“No…” Lemon Dreams paused, and then gently rubbed her cheek lovingly against Snicket. “You don’t want to sleep with those old lemons, do you Snicket? You can sleep with me, just this once.” As carefully as she could, she took Snicket in her mouth and carried her up the stairs to bed.

Lemon Dreams’ room was simple, just a bed and blankets with barely any decoration. She didn’t like to have to sleep in the house, but it was just too cold at night for her to stay in the trees that she loved without catching a cold. She started to coo softly to Snicket, wrapping her in a pink blanket as she sat in bed, rocking the lemon gently from side to side. “Oh, Snicket, what a happy life we lead,” she intoned, looking out of the window and into the beautiful orchard below, dappled with the first rays of moonlight.

“I know, I know…” She focused her attention on the lemon again, feeling the strange sensation of tears pricking at her eyes again. “I’m sorry you fell, Snicket, but I caught you. I’ll always be there to catch you and your brothers and sisters, and make sure nothing bad ever happens to you.” This made her feel better, and she hugged the lemon to her chest, safe and warm.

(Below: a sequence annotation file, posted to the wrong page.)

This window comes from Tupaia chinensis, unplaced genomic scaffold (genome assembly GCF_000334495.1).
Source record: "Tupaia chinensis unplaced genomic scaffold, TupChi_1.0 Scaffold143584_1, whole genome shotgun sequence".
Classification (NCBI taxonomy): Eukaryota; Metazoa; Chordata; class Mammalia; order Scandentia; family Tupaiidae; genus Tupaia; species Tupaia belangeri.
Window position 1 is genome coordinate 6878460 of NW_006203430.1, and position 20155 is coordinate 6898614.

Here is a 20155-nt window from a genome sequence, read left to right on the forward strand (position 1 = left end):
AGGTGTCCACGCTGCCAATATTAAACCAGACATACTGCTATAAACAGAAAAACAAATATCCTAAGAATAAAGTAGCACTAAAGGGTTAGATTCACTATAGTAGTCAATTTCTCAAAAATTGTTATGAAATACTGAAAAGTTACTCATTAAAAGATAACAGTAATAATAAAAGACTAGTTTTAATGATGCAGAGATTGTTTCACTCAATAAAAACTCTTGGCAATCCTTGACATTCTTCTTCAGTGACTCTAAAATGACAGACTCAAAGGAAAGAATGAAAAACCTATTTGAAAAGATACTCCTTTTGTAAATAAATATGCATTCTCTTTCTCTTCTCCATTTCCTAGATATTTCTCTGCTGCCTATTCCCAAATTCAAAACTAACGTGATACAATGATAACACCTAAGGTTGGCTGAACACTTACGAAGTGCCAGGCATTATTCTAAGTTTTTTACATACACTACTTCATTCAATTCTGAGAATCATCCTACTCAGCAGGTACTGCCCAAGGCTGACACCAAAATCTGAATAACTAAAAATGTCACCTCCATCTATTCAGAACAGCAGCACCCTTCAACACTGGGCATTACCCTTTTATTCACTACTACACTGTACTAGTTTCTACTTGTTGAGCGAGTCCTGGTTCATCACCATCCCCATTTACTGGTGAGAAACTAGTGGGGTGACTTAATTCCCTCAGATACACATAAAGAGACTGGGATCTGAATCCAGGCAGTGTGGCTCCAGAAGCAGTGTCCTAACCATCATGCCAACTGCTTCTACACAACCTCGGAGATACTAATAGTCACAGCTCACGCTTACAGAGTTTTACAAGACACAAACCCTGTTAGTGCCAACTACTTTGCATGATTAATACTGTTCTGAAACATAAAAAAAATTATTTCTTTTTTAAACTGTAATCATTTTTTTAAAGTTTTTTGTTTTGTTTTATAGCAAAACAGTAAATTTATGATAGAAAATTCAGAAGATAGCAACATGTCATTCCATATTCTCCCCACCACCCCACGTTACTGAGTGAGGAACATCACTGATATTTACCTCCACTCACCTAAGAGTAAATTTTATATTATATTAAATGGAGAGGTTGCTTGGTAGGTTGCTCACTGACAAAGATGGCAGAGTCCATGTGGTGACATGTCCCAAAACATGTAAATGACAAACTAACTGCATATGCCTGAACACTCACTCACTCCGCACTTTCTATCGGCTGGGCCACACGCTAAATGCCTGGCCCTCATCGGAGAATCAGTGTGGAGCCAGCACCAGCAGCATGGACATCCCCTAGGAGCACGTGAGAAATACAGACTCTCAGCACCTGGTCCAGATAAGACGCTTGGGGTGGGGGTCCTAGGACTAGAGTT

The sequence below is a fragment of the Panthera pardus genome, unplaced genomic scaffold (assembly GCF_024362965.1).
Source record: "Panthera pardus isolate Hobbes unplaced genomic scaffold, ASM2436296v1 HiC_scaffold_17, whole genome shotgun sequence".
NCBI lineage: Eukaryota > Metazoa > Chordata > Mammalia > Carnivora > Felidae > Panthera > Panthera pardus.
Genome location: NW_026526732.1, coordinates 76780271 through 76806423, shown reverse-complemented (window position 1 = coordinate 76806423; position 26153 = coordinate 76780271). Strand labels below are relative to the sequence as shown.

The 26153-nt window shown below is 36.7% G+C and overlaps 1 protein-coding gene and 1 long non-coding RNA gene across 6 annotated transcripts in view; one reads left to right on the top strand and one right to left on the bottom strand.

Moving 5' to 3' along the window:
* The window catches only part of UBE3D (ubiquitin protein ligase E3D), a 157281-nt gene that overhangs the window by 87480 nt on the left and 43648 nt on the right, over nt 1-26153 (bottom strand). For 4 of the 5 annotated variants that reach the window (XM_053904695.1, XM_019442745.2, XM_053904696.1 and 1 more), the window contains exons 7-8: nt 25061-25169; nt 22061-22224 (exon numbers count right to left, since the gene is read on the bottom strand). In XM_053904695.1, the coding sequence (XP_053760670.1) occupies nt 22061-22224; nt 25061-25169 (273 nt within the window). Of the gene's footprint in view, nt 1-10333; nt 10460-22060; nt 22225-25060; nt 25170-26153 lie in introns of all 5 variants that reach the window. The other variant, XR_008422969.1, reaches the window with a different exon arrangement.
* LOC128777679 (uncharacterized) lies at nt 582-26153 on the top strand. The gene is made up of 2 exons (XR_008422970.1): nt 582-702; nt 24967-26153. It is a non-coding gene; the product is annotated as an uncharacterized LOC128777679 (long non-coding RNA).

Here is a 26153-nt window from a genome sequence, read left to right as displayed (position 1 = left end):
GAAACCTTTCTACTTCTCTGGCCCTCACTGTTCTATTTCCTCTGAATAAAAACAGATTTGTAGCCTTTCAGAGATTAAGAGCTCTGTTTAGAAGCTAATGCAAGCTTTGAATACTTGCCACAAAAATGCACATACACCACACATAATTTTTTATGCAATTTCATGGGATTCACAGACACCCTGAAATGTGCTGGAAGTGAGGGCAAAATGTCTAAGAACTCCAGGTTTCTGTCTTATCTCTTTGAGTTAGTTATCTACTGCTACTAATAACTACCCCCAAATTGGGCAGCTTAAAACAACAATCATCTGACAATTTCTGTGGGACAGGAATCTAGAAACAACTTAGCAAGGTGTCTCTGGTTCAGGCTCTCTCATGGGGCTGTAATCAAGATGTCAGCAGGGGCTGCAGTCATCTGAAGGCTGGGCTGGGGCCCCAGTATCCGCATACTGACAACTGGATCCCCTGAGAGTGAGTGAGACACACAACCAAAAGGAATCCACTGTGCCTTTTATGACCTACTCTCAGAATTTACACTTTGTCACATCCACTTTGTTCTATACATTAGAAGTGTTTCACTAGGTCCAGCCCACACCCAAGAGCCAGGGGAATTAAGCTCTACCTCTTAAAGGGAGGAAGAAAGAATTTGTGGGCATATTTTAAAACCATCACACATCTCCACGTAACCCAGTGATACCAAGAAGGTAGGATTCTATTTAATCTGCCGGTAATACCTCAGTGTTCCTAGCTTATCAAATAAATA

“You are my sunshine,” she started to sing as she rocked the lemon, “my only sunshine, you make me happy, when skies are grey.” She wasn’t sure where she had heard the song before, but it gave her a warm glow to sing it to someone she loved. “You’ll never know dear, how much I love you, please don’t take my sunshine away.” She breathed in deeply, hugging the lemon tighter as that contented feeling spread through her. Everything was silent and at peace, with only the slight rustle of the wind brushing against the leaves outside to disturb the serenity.